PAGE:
What Is the Best Vitamin to Take for Your Eyes?

Medically Reviewed on 6/2/2022
eye health
Learn the seven most important vitamins for eye health.

The diet that we consume acts as fuel for our body including our eyes. According to the American Academy of Ophthalmology, a nutrient-rich and healthy diet can certainly reduce the risk of eye issues, particularly those that appear later in life, such as age-related macular degeneration (AMD) and cataracts or conditions that are caused by deficiencies of essential vitamins and minerals.

Research reports that a blend of vitamin and mineral supplements has a 25 percent lower risk of worsening AMD and other eye conditions.

7 most important vitamins for eye health

Seven most important vitamins for eye health include:

  1. Vitamin A (retinol):
    • It has antioxidant characteristics that help slow or reverse oxidative damage to the DNA and cells, which plays a critical role in many age-related conditions.
    • Several studies report that supplementing the diet with vitamin A may reduce the risk of cataracts and age-related macular degeneration (AMD), leading to vision loss.
    • Extra vitamin A in the form of supplements is not advised because it can damage the liver cells.
    • It helps maintain a clear cornea (the covering of the eye) and produces pigments needed to see the full spectrum of light.
    • Vitamin A is a component of rhodopsin, a protein in the eyes that allows seeing in low light conditions (low-light vision).
    • The deficiency of vitamin A can cause xerophthalmia, a condition that damages the corneas and is a leading cause of preventable blindness.
    • Vitamin A can be included in the diet through foods such as:
      • Leafy green vegetables such as spinach 
      • Eggs
      • Pumpkins
      • Orange foods such as carrots, sweet potatoes, and cantaloupes
  2. Vitamin C:
    • Similar to vitamin A, vitamin C is an antioxidant that helps reduce the risk of age-related eye disease and dry eye and protects from harmful free radicals.
    • Vitamin C is essential to make collagen, a protein that provides structure to the eyes, particularly in the cornea and sclera.
    • You can get vitamin C from the following:
      • Oranges
      • Kiwis
      • Grapefruit
      • Strawberries
      • Blackcurrants 
      • Tomatoes 
      • Red and green peppers
      • Broccoli
      • Kale
  3. Vitamin E:
    • It is a potent antioxidant that can help lower the risk of age-related eye damage, cataracts, and dry eye, especially when taken along with vitamins C, and beta-carotene (which is converted to vitamin A in the body), zinc, and copper.
    • It helps protect the eye cells from damage by harmful free radicals (unstable molecules).
    • Some vitamin-E-rich options include:
      • Nuts
      • Seeds
      • Enriched cooking oils
      • Salmon
      • Avocado
      • Leafy green vegetables
      • Germinated pulses
  4. Vitamins B6, B9, and B12:
    • This combination of vitamins can lower the levels of homocysteine, a protein that is associated with inflammation and an increased risk of AMD.
    • It helps prevent AMD and dry eyes.
    • Rich sources of vitamins B6, B9, and B12 include:
      • Salmon
      • Leafy greens
      • Sunflower seeds
      • Yogurt
      • Trout
      • Chicken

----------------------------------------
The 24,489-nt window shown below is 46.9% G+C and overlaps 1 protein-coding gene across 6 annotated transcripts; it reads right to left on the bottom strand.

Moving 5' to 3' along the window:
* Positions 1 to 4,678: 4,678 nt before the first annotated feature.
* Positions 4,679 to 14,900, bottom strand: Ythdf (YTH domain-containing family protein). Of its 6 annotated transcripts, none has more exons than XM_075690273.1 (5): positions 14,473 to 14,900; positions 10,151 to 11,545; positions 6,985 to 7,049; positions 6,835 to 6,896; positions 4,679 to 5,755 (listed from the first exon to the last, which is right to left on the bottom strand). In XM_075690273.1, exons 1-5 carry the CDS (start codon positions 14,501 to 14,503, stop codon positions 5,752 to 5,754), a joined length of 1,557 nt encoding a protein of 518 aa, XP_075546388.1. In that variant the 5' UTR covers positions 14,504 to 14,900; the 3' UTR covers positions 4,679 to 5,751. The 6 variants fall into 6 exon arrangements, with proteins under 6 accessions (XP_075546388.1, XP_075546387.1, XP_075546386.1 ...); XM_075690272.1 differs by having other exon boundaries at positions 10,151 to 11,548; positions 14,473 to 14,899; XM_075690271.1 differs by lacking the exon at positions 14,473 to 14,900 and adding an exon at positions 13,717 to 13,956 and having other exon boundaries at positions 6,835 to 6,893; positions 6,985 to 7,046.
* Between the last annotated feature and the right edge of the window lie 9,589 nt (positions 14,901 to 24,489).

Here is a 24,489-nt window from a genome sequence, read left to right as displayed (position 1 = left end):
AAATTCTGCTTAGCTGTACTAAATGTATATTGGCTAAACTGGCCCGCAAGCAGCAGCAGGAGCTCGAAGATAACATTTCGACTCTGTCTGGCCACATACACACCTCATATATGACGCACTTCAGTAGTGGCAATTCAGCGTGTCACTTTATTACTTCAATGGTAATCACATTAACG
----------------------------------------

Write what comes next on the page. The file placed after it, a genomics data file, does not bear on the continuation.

• Turkey
      • Legumes
      • Oysters 
      • Eggs
      • Liver 
      • Avocado
      • Banana
  5. Vitamin B2 (riboflavin):
    • Vitamin B2 is an antioxidant that has the potential to reduce oxidative stress in the body, including the eyes.
    • Diets rich in riboflavin have been associated with a reduced risk of cataracts and damage to the lens of the eye.
    • You can get the recommended amount (1.1 to 1.3 mg/day) of riboflavin from the following:
      • Oats
      • Milk
      • Yogurt
      • Beef 
      • Fortified cereals
  6. Vitamin B3 (niacin):
    • Vitamin B3 acts as an antioxidant and helps convert food into energy.
    • Recent studies have reported that niacin may play a role in the prevention of glaucoma and prevents further damage to the optic nerve.
    • Consume foods naturally high in niacin such as:
      • Beef
      • Poultry
      • Fish
      • Mushrooms
      • Peanuts 
      • Legumes
  7. Vitamin B1 (thiamine):
    • Vitamin B1 plays a role in reducing the risk of cataracts and acts as a potential treatment for the early stages of diabetic retinopathy.
    • Food sources of thiamine include:
      • Whole grains
      • Meat 
      • Peas
      • Fish
      • Cauliflower
      • Fruits such as bananas and oranges
      • Fortified foods such as breakfast cereals, bread, and pasta


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Recommended daily intake of vitamins chart

Table 1. Recommended daily vitamin intake for good eye health
Vitamin Recommended daily dose
Vitamin A
  • Men: 700 µg
  • Women: 600 µg
Vitamin B1
  • Men: 1 mg
  • Women: 0.8 mg
Vitamin B2
  • Men: 1.3 mg
  • Women: 1.1 mg
Vitamin B3
  • Men: 16.5 mg
  • Women: 13.2 mg
Vitamins B6, B9, and B12


  • Men: 1.4 mg
  • Women: 1.2 mg


  • Adults: 200 µg


  • Adults: 1.5 µg
Vitamin C
  • Both men and women: 40 mg
Vitamin E
  • Men: 4 mg
  • Women: 3 mg

Health Solutions From Our Sponsors

Medically Reviewed on 6/2/2022
Image Source: iStock image

Zawn Villines 5 Vitamins For Your Eye Health WebMD: https://www.webmd.com/connect-to-care/lasik/vitamins-for-your-eye-health

Helen Korneffel Can Supplements Improve Eye Health and Vision? Michigan Health: https://healthblog.uofmhealth.org/wellness-prevention/can-supplements-improve-eye-health-and-vision

Whitney Seltman Supplements for Vision and Healthy Eyes WebMD: https://www.webmd.com/eye-health/vision-supplements